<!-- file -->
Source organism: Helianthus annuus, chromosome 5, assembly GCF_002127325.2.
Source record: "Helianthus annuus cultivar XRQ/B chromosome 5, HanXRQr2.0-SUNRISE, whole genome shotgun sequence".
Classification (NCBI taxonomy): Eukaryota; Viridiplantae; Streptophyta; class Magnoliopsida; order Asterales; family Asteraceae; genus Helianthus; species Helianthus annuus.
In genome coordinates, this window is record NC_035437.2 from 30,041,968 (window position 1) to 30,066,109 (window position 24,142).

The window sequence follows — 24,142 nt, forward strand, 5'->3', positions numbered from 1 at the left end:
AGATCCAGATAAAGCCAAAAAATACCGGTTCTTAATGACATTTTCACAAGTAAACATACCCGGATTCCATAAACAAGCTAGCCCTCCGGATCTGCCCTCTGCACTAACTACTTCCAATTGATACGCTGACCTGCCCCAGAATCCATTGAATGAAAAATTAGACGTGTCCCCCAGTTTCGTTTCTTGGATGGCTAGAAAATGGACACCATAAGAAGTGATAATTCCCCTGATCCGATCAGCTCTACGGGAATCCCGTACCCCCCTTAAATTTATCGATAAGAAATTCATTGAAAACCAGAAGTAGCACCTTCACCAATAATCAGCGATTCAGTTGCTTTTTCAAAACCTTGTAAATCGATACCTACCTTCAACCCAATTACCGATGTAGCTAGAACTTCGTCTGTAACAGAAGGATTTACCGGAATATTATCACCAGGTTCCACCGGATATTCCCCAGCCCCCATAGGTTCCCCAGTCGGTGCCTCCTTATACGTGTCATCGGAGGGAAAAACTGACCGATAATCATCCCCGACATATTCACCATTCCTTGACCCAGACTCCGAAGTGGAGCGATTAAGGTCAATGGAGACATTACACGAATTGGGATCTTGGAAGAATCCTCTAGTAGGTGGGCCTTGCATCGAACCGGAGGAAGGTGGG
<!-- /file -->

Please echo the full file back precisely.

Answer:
Source organism: Helianthus annuus, chromosome 5, assembly GCF_002127325.2.
Source record: "Helianthus annuus cultivar XRQ/B chromosome 5, HanXRQr2.0-SUNRISE, whole genome shotgun sequence".
Classification (NCBI taxonomy): Eukaryota; Viridiplantae; Streptophyta; class Magnoliopsida; order Asterales; family Asteraceae; genus Helianthus; species Helianthus annuus.
In genome coordinates, this window is record NC_035437.2 from 30,041,968 (window position 1) to 30,066,109 (window position 24,142).

The window sequence follows — 24,142 nt, forward strand, 5'->3', positions numbered from 1 at the left end:
AGATCCAGATAAAGCCAAAAAATACCGGTTCTTAATGACATTTTCACAAGTAAACATACCCGGATTCCATAAACAAGCTAGCCCTCCGGATCTGCCCTCTGCACTAACTACTTCCAATTGATACGCTGACCTGCCCCAGAATCCATTGAATGAAAAATTAGACGTGTCCCCCAGTTTCGTTTCTTGGATGGCTAGAAAATGGACACCATAAGAAGTGATAATTCCCCTGATCCGATCAGCTCTACGGGAATCCCGTACCCCCCTTAAATTTATCGATAAGAAATTCATTGAAAACCAGAAGTAGCACCTTCACCAATAATCAGCGATTCAGTTGCTTTTTCAAAACCTTGTAAATCGATACCTACCTTCAACCCAATTACCGATGTAGCTAGAACTTCGTCTGTAACAGAAGGATTTACCGGAATATTATCACCAGGTTCCACCGGATATTCCCCAGCCCCCATAGGTTCCCCAGTCGGTGCCTCCTTATACGTGTCATCGGAGGGAAAAACTGACCGATAATCATCCCCGACATATTCACCATTCCTTGACCCAGACTCCGAAGTGGAGCGATTAAGGTCAATGGAGACATTACACGAATTGGGATCTTGGAAGAATCCTCTAGTAGGTGGGCCTTGCATCGAACCGGAGGAAGGTGGG